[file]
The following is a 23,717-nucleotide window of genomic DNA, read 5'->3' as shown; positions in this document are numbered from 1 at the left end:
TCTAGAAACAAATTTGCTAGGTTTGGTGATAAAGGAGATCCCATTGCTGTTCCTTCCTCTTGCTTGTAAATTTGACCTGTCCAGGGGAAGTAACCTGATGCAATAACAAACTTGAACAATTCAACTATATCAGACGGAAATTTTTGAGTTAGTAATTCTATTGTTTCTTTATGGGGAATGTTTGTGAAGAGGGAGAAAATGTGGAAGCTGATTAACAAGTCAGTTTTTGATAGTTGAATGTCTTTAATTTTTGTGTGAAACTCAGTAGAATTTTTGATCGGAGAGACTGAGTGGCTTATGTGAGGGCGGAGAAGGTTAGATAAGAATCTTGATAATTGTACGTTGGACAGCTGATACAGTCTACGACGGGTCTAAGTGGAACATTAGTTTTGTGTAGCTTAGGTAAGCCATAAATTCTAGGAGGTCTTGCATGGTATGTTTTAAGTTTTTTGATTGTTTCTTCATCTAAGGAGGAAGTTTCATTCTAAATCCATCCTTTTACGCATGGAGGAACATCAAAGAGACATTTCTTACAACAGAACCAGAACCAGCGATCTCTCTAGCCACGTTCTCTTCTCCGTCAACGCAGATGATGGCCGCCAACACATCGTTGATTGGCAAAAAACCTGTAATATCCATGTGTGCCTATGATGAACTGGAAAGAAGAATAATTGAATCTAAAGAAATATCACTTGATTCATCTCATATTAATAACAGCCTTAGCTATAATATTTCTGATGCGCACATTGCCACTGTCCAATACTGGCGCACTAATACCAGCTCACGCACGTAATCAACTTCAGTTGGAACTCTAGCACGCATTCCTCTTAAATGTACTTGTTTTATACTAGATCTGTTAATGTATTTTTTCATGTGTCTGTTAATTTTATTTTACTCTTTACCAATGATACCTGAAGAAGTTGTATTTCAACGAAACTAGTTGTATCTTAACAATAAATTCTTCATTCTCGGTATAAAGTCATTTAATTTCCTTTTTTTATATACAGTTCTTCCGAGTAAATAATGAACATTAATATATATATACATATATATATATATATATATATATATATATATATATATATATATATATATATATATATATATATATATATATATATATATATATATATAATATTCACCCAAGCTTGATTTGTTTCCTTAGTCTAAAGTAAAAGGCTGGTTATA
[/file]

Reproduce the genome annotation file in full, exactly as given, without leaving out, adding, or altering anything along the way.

The following is a 23,717-nucleotide window of genomic DNA, read 5'->3' as shown; positions in this document are numbered from 1 at the left end:
TCTAGAAACAAATTTGCTAGGTTTGGTGATAAAGGAGATCCCATTGCTGTTCCTTCCTCTTGCTTGTAAATTTGACCTGTCCAGGGGAAGTAACCTGATGCAATAACAAACTTGAACAATTCAACTATATCAGACGGAAATTTTTGAGTTAGTAATTCTATTGTTTCTTTATGGGGAATGTTTGTGAAGAGGGAGAAAATGTGGAAGCTGATTAACAAGTCAGTTTTTGATAGTTGAATGTCTTTAATTTTTGTGTGAAACTCAGTAGAATTTTTGATCGGAGAGACTGAGTGGCTTATGTGAGGGCGGAGAAGGTTAGATAAGAATCTTGATAATTGTACGTTGGACAGCTGATACAGTCTACGACGGGTCTAAGTGGAACATTAGTTTTGTGTAGCTTAGGTAAGCCATAAATTCTAGGAGGTCTTGCATGGTATGTTTTAAGTTTTTTGATTGTTTCTTCATCTAAGGAGGAAGTTTCATTCTAAATCCATCCTTTTACGCATGGAGGAACATCAAAGAGACATTTCTTACAACAGAACCAGAACCAGCGATCTCTCTAGCCACGTTCTCTTCTCCGTCAACGCAGATGATGGCCGCCAACACATCGTTGATTGGCAAAAAACCTGTAATATCCATGTGTGCCTATGATGAACTGGAAAGAAGAATAATTGAATCTAAAGAAATATCACTTGATTCATCTCATATTAATAACAGCCTTAGCTATAATATTTCTGATGCGCACATTGCCACTGTCCAATACTGGCGCACTAATACCAGCTCACGCACGTAATCAACTTCAGTTGGAACTCTAGCACGCATTCCTCTTAAATGTACTTGTTTTATACTAGATCTGTTAATGTATTTTTTCATGTGTCTGTTAATTTTATTTTACTCTTTACCAATGATACCTGAAGAAGTTGTATTTCAACGAAACTAGTTGTATCTTAACAATAAATTCTTCATTCTCGGTATAAAGTCATTTAATTTCCTTTTTTTATATACAGTTCTTCCGAGTAAATAATGAACATTAATATATATATACATATATATATATATATATATATATATATATATATATATATATATATATATATATATATATATATATATATATATATATATATATATATAATATTCACCCAAGCTTGATTTGTTTCCTTAGTCTAAAGTAAAAGGCTGGTTATA